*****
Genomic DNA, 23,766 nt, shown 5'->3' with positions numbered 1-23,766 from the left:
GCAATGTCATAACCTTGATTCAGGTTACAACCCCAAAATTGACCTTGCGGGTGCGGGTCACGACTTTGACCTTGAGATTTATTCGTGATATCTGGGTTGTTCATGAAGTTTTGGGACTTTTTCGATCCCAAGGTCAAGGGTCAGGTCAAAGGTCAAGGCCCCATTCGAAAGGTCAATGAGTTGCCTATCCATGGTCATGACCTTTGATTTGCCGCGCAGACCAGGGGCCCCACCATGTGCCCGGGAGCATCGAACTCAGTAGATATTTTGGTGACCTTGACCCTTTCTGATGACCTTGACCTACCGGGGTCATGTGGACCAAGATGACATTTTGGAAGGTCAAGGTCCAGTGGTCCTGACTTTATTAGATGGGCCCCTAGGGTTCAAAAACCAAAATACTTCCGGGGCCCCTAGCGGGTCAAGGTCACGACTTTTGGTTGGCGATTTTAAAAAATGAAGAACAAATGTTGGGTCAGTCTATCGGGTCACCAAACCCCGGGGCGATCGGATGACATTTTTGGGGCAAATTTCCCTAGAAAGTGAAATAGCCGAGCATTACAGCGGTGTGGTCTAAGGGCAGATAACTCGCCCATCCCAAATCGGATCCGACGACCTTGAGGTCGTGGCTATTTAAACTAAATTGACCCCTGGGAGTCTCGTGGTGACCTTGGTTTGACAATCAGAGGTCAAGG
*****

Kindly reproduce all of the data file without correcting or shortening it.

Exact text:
Genomic DNA, 23,766 nt, shown 5'->3' with positions numbered 1-23,766 from the left:
GCAATGTCATAACCTTGATTCAGGTTACAACCCCAAAATTGACCTTGCGGGTGCGGGTCACGACTTTGACCTTGAGATTTATTCGTGATATCTGGGTTGTTCATGAAGTTTTGGGACTTTTTCGATCCCAAGGTCAAGGGTCAGGTCAAAGGTCAAGGCCCCATTCGAAAGGTCAATGAGTTGCCTATCCATGGTCATGACCTTTGATTTGCCGCGCAGACCAGGGGCCCCACCATGTGCCCGGGAGCATCGAACTCAGTAGATATTTTGGTGACCTTGACCCTTTCTGATGACCTTGACCTACCGGGGTCATGTGGACCAAGATGACATTTTGGAAGGTCAAGGTCCAGTGGTCCTGACTTTATTAGATGGGCCCCTAGGGTTCAAAAACCAAAATACTTCCGGGGCCCCTAGCGGGTCAAGGTCACGACTTTTGGTTGGCGATTTTAAAAAATGAAGAACAAATGTTGGGTCAGTCTATCGGGTCACCAAACCCCGGGGCGATCGGATGACATTTTTGGGGCAAATTTCCCTAGAAAGTGAAATAGCCGAGCATTACAGCGGTGTGGTCTAAGGGCAGATAACTCGCCCATCCCAAATCGGATCCGACGACCTTGAGGTCGTGGCTATTTAAACTAAATTGACCCCTGGGAGTCTCGTGGTGACCTTGGTTTGACAATCAGAGGTCAAGG